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A groundbreaking nationwide survey explores what Indians believe about their own and their fellow citizens’ religious faiths

The largest-ever study of attitudes about religion and civic life in India has revealed new insights into how the world’s second most-populous nation has developed its own distinct vision of pluralism as a patchwork of separate but mutually influential religious communities — spurring new conversations within India about the nature of identity, tolerance, and politics in the world’s largest democracy. This paradox — of tolerance and segregation — is at the heart of the groundbreaking study, conducted by the Pew Research Center and supported by $2.5 million in funding from the John Templeton Foundation. More than three years in the making, its findings are based on 29,999 face-to-face interviews of adults conducted in 17 languages in late 2019 and early 2020.

Using rigorous design and statistical methodologies, this survey aimed to cover 98% of India’s population, with tailored oversampling to gather statistically significant results from various religious and regional minorities. The results, released at the end June as Religion in India: Tolerance and Segregation, a 239-page report and accompanying website. Since then the results have spurred reflection and conversation from a variety of religious and political perspectives, both in India and internationally. 


“It can appear like a paradox: how can you say that we respect everybody, but we want nothing to do with them?” says Neha Sahgal, the Pew Research Center’s Associate Director of Research, of the survey’s lead finding. “You get the sense that Indians prefer a concept of pluralism more like a patchwork quilt, with clear lines of segregation between religious communities.” According to the survey, more than 80 percent of India’s general population — and more than three quarters of respondents in each of the six religious groups the survey covered (Hindus, Muslims, Christians, Sikhs, Buddhists and Jains) said that respecting all religions is very important to being truly Indian. Such tolerance does not necessarily imply that believers place all religions on an equal footing: 64 percent of Hindus reported that being Hindu is very important to being truly Indian. And with few exceptions, most members of the various religions groups surveyed felt little in common with members of other religious groups.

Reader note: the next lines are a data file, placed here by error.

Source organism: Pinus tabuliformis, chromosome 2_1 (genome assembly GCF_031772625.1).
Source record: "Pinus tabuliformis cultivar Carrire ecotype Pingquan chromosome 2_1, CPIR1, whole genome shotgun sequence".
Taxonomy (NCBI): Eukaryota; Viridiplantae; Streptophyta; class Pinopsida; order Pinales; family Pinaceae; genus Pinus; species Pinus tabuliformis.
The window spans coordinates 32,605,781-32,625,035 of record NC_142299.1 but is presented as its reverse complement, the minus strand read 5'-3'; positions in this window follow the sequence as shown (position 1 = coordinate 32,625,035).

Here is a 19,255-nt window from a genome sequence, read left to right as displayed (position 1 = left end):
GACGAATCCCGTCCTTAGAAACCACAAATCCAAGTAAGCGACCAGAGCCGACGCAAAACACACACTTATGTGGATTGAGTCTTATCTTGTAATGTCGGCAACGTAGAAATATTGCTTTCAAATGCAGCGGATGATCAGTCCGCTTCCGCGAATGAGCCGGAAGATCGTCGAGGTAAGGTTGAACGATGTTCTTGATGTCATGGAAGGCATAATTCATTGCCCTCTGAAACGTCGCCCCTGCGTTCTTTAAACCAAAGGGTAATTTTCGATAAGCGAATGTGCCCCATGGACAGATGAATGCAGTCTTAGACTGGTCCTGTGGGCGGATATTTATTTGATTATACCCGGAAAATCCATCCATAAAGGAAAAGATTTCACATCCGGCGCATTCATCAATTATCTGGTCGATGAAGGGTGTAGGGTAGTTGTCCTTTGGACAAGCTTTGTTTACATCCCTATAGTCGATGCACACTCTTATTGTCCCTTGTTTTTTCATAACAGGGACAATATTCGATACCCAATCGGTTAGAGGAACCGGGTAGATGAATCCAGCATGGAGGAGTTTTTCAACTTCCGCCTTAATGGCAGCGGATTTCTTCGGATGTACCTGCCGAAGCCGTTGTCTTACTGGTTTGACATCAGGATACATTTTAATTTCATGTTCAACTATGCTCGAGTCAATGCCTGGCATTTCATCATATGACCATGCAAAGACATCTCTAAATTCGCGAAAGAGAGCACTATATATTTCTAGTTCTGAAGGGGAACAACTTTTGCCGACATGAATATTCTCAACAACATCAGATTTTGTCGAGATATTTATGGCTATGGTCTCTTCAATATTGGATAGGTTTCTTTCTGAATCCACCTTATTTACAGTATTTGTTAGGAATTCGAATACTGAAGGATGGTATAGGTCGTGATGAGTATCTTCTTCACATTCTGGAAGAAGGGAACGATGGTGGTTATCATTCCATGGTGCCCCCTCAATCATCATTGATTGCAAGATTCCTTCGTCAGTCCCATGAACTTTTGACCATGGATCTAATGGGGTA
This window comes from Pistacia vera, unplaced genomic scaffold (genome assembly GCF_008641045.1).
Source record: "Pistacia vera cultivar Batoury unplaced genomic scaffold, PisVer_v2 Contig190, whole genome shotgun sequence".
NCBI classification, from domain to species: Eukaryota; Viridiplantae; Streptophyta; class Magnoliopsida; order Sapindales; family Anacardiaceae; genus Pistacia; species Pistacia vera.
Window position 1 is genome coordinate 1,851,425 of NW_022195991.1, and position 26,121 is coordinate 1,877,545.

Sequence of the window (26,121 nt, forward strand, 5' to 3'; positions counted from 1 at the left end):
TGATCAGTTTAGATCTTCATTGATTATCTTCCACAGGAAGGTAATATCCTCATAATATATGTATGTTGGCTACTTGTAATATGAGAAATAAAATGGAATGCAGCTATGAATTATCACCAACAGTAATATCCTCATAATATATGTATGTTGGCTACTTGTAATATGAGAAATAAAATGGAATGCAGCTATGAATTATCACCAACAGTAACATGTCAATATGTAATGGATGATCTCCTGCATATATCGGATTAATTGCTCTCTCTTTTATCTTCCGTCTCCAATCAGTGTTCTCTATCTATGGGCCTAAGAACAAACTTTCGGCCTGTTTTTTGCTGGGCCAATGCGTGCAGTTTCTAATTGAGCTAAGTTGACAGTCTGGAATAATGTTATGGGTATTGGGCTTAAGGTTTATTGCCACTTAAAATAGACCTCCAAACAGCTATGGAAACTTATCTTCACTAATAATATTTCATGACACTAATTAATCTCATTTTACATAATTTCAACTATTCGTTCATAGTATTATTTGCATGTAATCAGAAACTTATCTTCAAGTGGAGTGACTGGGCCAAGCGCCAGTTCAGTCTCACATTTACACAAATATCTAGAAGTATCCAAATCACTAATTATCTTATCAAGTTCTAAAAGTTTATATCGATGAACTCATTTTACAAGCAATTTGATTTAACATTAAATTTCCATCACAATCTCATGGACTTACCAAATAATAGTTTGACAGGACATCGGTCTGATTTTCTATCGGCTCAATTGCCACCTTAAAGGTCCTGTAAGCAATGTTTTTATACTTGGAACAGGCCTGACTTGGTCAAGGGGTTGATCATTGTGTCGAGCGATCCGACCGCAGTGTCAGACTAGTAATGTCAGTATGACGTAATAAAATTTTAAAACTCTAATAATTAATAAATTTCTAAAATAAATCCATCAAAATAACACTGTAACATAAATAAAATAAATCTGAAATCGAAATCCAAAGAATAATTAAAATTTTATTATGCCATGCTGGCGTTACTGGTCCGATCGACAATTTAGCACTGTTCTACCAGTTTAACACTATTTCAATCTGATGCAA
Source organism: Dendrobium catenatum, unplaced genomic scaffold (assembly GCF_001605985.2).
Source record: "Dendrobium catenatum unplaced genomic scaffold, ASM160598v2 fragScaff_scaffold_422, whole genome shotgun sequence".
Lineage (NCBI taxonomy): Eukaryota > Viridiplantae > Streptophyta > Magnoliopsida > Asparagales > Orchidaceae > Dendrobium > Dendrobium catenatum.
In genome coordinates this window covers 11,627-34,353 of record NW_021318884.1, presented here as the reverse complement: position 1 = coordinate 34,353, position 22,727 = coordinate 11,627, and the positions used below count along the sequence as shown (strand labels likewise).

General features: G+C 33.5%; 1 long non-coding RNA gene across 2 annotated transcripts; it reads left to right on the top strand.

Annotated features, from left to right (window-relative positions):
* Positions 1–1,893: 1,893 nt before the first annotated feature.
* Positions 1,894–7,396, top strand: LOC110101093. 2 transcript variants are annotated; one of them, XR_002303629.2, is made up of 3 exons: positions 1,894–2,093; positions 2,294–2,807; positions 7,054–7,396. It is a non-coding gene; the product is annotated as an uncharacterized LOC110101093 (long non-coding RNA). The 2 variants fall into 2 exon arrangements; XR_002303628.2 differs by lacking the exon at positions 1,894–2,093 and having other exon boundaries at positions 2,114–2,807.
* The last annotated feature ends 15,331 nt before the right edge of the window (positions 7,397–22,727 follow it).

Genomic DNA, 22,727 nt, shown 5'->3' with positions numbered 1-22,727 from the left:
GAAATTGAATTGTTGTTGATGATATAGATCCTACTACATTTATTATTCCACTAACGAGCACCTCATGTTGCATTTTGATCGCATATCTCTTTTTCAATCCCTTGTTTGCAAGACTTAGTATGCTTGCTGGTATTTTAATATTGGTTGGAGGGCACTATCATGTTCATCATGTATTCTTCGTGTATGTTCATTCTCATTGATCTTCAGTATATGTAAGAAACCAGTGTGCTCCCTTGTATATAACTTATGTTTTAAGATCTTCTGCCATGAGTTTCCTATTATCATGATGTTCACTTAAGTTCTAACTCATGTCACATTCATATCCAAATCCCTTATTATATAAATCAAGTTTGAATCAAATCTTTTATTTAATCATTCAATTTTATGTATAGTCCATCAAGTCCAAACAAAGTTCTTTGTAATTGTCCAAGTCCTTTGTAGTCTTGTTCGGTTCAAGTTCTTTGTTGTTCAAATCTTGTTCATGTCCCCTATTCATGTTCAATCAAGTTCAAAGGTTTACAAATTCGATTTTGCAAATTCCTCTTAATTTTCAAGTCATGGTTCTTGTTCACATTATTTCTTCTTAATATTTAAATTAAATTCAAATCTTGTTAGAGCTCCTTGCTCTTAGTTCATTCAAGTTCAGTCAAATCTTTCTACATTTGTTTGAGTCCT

One of the most fascinating findings of the study was the extent to which members of different groups had beliefs more similar to Indians of other faiths than to members of their own faiths in other parts of the world. Muslims in India were just as likely as Hindus to say they believe in karma (77% each), despite the concept’s roots in Hinduism’s foundational texts. Unsurprisingly, 81% of Hindus said they believed that the Ganges (Hinduism’s most sacred river) has the power to purify — but so did 26% of Muslims and 32% of Christians and Sikhs. Overall Indian Muslims’ level of belief in heaven and angels more closely resembled that of Indian Hindus than of other Muslims in South Asia.